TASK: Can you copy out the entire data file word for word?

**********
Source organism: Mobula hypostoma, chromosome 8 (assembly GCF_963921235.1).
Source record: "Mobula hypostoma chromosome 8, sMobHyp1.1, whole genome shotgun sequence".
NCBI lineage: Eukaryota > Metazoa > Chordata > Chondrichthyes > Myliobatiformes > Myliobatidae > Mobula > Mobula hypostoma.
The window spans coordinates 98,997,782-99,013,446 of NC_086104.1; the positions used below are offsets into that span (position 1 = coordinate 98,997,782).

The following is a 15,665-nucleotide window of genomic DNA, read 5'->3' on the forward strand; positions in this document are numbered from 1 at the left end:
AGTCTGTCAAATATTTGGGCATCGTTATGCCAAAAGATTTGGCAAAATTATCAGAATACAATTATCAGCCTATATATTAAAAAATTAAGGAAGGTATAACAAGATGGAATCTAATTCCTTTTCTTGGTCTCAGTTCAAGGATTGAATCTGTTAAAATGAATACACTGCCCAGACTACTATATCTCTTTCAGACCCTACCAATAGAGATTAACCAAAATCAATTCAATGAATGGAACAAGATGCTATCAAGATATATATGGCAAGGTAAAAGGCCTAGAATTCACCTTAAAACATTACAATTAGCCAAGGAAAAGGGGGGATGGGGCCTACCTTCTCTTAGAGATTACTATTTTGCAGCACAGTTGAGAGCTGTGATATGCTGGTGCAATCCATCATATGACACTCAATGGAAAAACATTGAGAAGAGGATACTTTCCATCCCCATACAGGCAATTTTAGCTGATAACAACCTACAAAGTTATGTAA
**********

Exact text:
Source organism: Mobula hypostoma, chromosome 8 (assembly GCF_963921235.1).
Source record: "Mobula hypostoma chromosome 8, sMobHyp1.1, whole genome shotgun sequence".
NCBI lineage: Eukaryota > Metazoa > Chordata > Chondrichthyes > Myliobatiformes > Myliobatidae > Mobula > Mobula hypostoma.
The window spans coordinates 98,997,782-99,013,446 of NC_086104.1; the positions used below are offsets into that span (position 1 = coordinate 98,997,782).

The following is a 15,665-nucleotide window of genomic DNA, read 5'->3' on the forward strand; positions in this document are numbered from 1 at the left end:
AGTCTGTCAAATATTTGGGCATCGTTATGCCAAAAGATTTGGCAAAATTATCAGAATACAATTATCAGCCTATATATTAAAAAATTAAGGAAGGTATAACAAGATGGAATCTAATTCCTTTTCTTGGTCTCAGTTCAAGGATTGAATCTGTTAAAATGAATACACTGCCCAGACTACTATATCTCTTTCAGACCCTACCAATAGAGATTAACCAAAATCAATTCAATGAATGGAACAAGATGCTATCAAGATATATATGGCAAGGTAAAAGGCCTAGAATTCACCTTAAAACATTACAATTAGCCAAGGAAAAGGGGGGATGGGGCCTACCTTCTCTTAGAGATTACTATTTTGCAGCACAGTTGAGAGCTGTGATATGCTGGTGCAATCCATCATATGACACTCAATGGAAAAACATTGAGAAGAGGATACTTTCCATCCCCATACAGGCAATTTTAGCTGATAACAACCTACAAAGTTATGTAA